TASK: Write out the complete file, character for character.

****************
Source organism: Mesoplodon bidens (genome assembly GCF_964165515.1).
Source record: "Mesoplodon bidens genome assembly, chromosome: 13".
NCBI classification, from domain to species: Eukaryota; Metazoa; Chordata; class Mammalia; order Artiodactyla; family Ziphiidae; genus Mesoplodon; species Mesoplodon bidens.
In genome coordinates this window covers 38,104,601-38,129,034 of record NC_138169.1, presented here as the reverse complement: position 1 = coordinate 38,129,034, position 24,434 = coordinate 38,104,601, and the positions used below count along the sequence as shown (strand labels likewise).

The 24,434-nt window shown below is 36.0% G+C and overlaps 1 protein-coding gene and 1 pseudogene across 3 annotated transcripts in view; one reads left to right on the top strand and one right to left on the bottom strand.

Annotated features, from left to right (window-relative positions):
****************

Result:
Source organism: Mesoplodon bidens (genome assembly GCF_964165515.1).
Source record: "Mesoplodon bidens genome assembly, chromosome: 13".
NCBI classification, from domain to species: Eukaryota; Metazoa; Chordata; class Mammalia; order Artiodactyla; family Ziphiidae; genus Mesoplodon; species Mesoplodon bidens.
In genome coordinates this window covers 38,104,601-38,129,034 of record NC_138169.1, presented here as the reverse complement: position 1 = coordinate 38,129,034, position 24,434 = coordinate 38,104,601, and the positions used below count along the sequence as shown (strand labels likewise).

The 24,434-nt window shown below is 36.0% G+C and overlaps 1 protein-coding gene and 1 pseudogene across 3 annotated transcripts in view; one reads left to right on the top strand and one right to left on the bottom strand.

Annotated features, from left to right (window-relative positions):